War on Terrorism

Sunday, February 04, 2007

Vice Chairman 'Cautiously Optimistic' about New Iraq Approach

By Tech. Sgt. Sean P. Houlihan, USAF
Special to American Forces Press Service

Feb. 3, 2007 – The nation's second-highest-ranking
military officer said he is cautiously optimistic about the new approach to Iraq after a three-day visit there that ended yesterday. "It is clear that most of the senior officials (from the) coalition, Iraq and United States I talked with during my time in Baghdad are positive about the security plan as they see it," said Navy Adm. Edmund P. Giambastiani, Jr., vice chairman of the Joint Chiefs of staff, during an interview aboard an Air Force C-17 aircraft.

"You will see from the highest to the lowest levels (that) everyone feels optimistic about the plan and particularly optimistic about the Iraqi leadership involvement with the plan," he said. Giambastiani noted that
U.S. military generals told him during Jan. 31 meetings that they felt confident with the leadership provided by Iraqi Prime Minister Nouri al-Maliki and senior Iraqi military leaders.

Part of that optimism comes from the Iraqi government's vow to not allow safe havens for
terrorists, militias and extremists that have terrorized the streets of Baghdad, the admiral said.

As the new Iraq plan moves forward, Giambastini pointed out the need for a greater sustained economic effort by Iraqis and more U.S. government focus on Iraq's economic progress.

U.S. military efforts, including use of commander's emergency response funds, are an important step, but coalition partners, the U.S. Agency for International Development, and other agencies and non-governmental organizations, as well as the Iraqi government, are critical to long-term economic progress, he said.

"I am more cautiously optimistic about seeing progress on the economic front that will affect the day-to-day living for the average citizen than in the past," he said.

Giambastiani said it will take focus on national reconciliation to reduce sectarian violence in the long term to help enable the United States to draw down its forces in Iraq.

During his visit, the admiral met with members from each of the
U.S. military services. He visited with members of the 1st Cavalry Division before they left on a convey Jan. 31, ate breakfast with sailors assigned across Baghdad Feb. 1 and met with Marines and airmen stationed in Fallujah Feb. 2.

"When I leave the Pentagon, I always get pumped up because of the high quality of soldiers, sailors, airmen and Marines I meet," he said. "These are very impressive individuals with tremendous morale. They are very thoughtful (and) mission orientated, their spirits are high and they have a tremendous amount of energy.

"It is privilege to come out here... It is a pleasure to talk with them, work with them and give them coins," he said. "It is always a marvel to watch them. I always feel so much better after talking to them."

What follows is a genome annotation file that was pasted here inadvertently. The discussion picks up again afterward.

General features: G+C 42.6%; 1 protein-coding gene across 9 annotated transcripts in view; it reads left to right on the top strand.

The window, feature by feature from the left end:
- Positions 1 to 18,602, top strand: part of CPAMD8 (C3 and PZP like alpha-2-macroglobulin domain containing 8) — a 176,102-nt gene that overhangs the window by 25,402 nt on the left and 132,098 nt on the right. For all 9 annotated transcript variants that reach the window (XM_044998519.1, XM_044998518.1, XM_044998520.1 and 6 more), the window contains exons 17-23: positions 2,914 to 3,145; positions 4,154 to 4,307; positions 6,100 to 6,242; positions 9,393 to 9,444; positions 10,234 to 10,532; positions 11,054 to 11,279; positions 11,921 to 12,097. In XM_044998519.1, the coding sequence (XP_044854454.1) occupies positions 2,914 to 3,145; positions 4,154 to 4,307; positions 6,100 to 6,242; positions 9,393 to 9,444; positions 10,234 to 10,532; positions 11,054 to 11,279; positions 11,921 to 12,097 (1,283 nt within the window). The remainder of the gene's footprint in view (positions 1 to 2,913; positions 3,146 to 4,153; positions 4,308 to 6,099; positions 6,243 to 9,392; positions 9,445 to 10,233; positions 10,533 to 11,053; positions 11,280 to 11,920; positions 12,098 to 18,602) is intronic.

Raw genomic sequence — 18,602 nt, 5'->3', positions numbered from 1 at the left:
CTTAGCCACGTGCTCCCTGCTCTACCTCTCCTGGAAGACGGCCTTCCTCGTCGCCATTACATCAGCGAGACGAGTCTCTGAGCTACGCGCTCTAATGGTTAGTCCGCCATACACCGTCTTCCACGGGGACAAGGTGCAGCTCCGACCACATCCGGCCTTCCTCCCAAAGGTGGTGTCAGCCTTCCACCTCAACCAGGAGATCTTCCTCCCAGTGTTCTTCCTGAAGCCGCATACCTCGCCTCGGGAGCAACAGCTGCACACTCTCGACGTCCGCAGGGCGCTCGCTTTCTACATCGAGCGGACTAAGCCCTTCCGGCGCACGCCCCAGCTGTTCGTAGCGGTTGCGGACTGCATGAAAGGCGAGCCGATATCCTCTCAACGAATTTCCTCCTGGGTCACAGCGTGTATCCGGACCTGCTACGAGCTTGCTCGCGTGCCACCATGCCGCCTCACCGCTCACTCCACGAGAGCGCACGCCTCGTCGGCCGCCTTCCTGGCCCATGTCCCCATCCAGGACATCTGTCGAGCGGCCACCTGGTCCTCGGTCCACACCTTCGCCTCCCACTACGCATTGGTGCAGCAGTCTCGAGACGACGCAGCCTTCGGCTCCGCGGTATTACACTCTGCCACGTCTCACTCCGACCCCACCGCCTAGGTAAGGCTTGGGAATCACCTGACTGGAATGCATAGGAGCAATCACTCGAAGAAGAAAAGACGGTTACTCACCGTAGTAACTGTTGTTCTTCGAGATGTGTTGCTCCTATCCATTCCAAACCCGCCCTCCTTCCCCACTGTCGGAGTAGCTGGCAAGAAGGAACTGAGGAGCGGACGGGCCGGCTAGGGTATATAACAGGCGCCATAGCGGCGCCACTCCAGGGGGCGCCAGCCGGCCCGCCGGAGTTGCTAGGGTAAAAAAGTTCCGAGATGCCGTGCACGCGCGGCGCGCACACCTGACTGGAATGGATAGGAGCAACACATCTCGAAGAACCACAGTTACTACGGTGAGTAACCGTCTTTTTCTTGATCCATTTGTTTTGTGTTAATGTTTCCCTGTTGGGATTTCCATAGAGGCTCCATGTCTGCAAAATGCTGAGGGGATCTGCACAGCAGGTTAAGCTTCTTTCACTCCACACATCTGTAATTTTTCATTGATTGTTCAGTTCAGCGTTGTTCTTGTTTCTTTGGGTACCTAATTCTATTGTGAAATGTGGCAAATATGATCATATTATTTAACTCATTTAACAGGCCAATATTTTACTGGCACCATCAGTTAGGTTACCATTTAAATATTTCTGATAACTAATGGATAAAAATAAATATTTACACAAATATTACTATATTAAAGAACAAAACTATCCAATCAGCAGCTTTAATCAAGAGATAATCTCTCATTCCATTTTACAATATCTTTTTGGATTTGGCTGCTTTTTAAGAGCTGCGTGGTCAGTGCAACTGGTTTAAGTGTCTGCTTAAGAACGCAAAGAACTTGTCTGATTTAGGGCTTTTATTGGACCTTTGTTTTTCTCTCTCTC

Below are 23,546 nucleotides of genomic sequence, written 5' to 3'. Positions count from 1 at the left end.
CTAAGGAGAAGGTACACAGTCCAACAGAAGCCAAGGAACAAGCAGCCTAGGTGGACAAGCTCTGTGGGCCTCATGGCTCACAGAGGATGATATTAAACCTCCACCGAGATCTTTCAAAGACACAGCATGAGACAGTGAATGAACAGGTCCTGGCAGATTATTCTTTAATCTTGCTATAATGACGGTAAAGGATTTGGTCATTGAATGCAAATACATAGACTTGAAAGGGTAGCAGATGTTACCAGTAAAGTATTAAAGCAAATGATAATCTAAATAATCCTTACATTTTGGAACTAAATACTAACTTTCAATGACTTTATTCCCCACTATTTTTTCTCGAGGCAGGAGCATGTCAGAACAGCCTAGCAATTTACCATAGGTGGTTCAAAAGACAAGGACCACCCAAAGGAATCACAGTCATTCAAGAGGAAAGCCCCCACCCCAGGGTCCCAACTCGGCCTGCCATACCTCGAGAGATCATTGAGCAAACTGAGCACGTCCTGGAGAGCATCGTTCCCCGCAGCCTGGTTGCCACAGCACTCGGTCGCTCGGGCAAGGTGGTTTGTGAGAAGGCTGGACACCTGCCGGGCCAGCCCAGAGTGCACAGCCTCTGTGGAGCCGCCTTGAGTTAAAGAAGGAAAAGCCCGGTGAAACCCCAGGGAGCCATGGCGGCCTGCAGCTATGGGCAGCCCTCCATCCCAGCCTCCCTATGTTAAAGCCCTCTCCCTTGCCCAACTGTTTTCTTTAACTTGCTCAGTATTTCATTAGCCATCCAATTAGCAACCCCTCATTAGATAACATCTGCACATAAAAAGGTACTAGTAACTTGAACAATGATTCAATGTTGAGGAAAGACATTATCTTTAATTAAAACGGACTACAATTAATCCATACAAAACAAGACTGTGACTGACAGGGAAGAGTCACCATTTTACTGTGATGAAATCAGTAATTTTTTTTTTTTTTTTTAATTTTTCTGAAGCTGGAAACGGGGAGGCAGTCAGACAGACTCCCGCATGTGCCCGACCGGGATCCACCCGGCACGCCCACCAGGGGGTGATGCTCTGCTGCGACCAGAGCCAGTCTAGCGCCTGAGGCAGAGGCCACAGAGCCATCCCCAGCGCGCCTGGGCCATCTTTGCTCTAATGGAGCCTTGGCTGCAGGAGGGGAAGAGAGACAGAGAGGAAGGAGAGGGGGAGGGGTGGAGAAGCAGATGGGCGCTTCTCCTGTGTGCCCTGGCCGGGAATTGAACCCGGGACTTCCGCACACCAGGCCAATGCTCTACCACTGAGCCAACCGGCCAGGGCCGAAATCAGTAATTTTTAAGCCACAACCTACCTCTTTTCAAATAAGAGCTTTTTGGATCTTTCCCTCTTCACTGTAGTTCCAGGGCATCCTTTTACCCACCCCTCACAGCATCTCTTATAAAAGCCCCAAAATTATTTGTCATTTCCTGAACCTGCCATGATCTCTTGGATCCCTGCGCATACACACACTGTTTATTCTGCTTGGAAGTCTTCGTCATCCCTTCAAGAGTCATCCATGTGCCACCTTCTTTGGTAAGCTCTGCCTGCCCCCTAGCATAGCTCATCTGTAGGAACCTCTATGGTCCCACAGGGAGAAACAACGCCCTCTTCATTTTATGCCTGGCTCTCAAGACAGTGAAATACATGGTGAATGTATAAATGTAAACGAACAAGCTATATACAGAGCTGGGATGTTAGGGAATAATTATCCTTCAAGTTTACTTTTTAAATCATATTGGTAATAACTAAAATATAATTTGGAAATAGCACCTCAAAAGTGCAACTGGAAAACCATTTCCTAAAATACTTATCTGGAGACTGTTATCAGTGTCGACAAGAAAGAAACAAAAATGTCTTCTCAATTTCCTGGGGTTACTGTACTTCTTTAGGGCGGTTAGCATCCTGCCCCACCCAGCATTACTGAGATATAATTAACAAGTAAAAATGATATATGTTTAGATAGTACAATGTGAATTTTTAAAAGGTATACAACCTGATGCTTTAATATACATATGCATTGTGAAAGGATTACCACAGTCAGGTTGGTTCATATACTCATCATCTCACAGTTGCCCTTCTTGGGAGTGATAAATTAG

Visiting deployed troops is important, Giambastiani said. "That is why (Marine) General (Peter) Pace (chairman of the Joint Chiefs of Staff), the service chiefs, senior enlisted leaders, congressional delegations and members of the executive branch all make it a point to come shake servicemembers' hands -- to thank them for the service, professionalism and focus to get the job done."

Giambastiani said getting out in the field also gives him the opportunity to see what items are needed in the field. "It is important that servicemembers realize they have someone like me that they can pass on these requests to, to ensure they have everything they need," he said.

The admiral also traveled to the Kurdish region in northern Iraq to visit and thank soldiers from the Republic of Korea's Camp Zaytun in Irbil.

"The 2,200 Republic of Korean armed forces personnel located in Irbil (are) a model for where we in the United States and coalition would like to be, provided the security situation would allow us," he said. "They are able to spend their time with vocational training, providing medical and health care to local residents, conducting social and athletic events in the Irbil area. This shows you the type of thing military forces are superb at doing; they are not actively engaging terrorist, insurgents and criminals every single day. These military forces bring a tremendous amount of capability."

Giambastiani called it comforting to see the progress taking place and said the Koreans should be commended for their efforts, attitudes and partnership in the coalition. "I could only wish that all of Iraq had the same basic security structure northern Iraq has," he said.

(Tech. Sgt. Sean P. Houlihan is assigned to the Chairman of the Joint Chiefs of Staff Public Affairs Office.)

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